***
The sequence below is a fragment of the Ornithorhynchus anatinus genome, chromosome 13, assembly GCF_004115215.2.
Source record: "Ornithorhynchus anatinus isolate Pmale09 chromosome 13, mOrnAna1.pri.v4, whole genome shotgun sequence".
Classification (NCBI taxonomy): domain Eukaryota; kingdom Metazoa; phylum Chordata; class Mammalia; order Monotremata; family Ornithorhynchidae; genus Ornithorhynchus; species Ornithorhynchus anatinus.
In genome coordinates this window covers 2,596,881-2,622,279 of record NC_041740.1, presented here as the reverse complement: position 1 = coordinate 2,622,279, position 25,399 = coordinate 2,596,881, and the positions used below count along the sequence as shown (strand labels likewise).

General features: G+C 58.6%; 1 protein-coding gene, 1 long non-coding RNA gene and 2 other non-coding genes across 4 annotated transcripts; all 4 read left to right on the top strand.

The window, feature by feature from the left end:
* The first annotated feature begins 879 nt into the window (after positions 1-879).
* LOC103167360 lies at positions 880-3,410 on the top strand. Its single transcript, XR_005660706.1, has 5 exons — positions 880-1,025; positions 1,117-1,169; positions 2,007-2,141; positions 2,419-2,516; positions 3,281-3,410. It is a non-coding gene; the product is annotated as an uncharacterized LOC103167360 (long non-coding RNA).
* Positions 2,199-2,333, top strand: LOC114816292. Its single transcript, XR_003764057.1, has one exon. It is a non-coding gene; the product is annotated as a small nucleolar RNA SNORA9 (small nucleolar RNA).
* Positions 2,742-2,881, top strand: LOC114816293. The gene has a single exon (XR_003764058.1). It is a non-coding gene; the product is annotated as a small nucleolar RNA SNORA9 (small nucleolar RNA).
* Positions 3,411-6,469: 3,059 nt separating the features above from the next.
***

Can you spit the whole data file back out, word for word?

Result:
The sequence below is a fragment of the Ornithorhynchus anatinus genome, chromosome 13, assembly GCF_004115215.2.
Source record: "Ornithorhynchus anatinus isolate Pmale09 chromosome 13, mOrnAna1.pri.v4, whole genome shotgun sequence".
Classification (NCBI taxonomy): domain Eukaryota; kingdom Metazoa; phylum Chordata; class Mammalia; order Monotremata; family Ornithorhynchidae; genus Ornithorhynchus; species Ornithorhynchus anatinus.
In genome coordinates this window covers 2,596,881-2,622,279 of record NC_041740.1, presented here as the reverse complement: position 1 = coordinate 2,622,279, position 25,399 = coordinate 2,596,881, and the positions used below count along the sequence as shown (strand labels likewise).

General features: G+C 58.6%; 1 protein-coding gene, 1 long non-coding RNA gene and 2 other non-coding genes across 4 annotated transcripts; all 4 read left to right on the top strand.

The window, feature by feature from the left end:
* The first annotated feature begins 879 nt into the window (after positions 1-879).
* LOC103167360 lies at positions 880-3,410 on the top strand. Its single transcript, XR_005660706.1, has 5 exons — positions 880-1,025; positions 1,117-1,169; positions 2,007-2,141; positions 2,419-2,516; positions 3,281-3,410. It is a non-coding gene; the product is annotated as an uncharacterized LOC103167360 (long non-coding RNA).
* Positions 2,199-2,333, top strand: LOC114816292. Its single transcript, XR_003764057.1, has one exon. It is a non-coding gene; the product is annotated as a small nucleolar RNA SNORA9 (small nucleolar RNA).
* Positions 2,742-2,881, top strand: LOC114816293. The gene has a single exon (XR_003764058.1). It is a non-coding gene; the product is annotated as a small nucleolar RNA SNORA9 (small nucleolar RNA).
* Positions 3,411-6,469: 3,059 nt separating the features above from the next.